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Forensic Data Collection – a case study
Learn more about my personal experience collecting data from six custodians from a multiple number of devices and sources.
A multi-million pound family legal dispute that ended up in the high court, required my professional services. At the time, I was a Forensic Consultant for the UK operation of an American eDiscovery Technology services company. We had been engaged by the law firm, who were acting on acting on the family’s behalf. The disclosure of data was required as part of the proceedings, in one of London’s High Courts.
Understanding the expanse of the data to be collected
In disclosure requests like this, parties are legally obliged to present data, relevant to the case, to the court. Traditionally, this would have been paper copies of documents, classed as evidence. However since the turn of the 21st century, as technology has moved forward, this documentary evidence is predominantly in Electronic format. E-documents, primarily emails, word processed and scanned PDF documents, form part of an ‘e-Disclosure’.
In this case, the data needed to be collected from electronic sources. In order to this accurately, a scope of the data was defined including the people involved (called the custodians of the data) and the relevant period of dates. In addition, sometimes a timeline of communications is required, i.e. ‘who said what to whom’. The scope can also be narrowed further by using keywords.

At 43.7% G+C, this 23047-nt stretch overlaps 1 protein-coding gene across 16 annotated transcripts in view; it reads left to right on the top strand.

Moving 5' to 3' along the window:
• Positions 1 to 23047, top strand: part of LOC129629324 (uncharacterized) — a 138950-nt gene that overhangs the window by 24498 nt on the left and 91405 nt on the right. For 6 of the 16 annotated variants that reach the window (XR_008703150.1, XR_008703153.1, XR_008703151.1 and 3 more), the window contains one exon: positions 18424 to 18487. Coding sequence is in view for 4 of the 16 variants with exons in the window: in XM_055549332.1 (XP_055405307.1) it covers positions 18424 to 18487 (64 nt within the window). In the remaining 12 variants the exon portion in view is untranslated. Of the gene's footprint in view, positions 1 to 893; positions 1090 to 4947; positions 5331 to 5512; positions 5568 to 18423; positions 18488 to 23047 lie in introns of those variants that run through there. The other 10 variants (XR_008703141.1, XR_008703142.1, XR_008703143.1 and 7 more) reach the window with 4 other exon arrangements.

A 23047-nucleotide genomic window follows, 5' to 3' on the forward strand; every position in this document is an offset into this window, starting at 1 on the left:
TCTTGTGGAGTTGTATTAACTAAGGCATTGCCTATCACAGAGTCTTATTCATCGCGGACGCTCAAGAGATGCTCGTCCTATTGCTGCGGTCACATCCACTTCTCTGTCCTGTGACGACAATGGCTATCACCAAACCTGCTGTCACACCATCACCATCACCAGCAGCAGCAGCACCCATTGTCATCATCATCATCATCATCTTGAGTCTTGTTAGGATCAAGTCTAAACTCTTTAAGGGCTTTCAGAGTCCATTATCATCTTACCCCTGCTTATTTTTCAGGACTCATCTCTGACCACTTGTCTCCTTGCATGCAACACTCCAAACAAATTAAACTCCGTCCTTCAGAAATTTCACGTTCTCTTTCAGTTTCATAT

In the trial that I was engaged in, this involved six custodians with a multiple of devices used, over several years.
These data sources were a mixture of Skype chat messages; emails, including online Gmail and Hotmail accounts;, loose documents, including Word documents, Excel spreadsheets and PowerPoint presentations, and photos.
The devices that the data were on included laptops, desktops (Windows and Apple operating systems), company network locations and mobile phones, ranging from smartphones through to 1st generation Nokias.
Each data source, on each device, for each custodian needed to be collected. Each collection creates a point in time, a piece of digital forensic evidence that can be used defensibly. In the next part of my blog , I will outline the technology and processes used to collect the data. The data collection process …..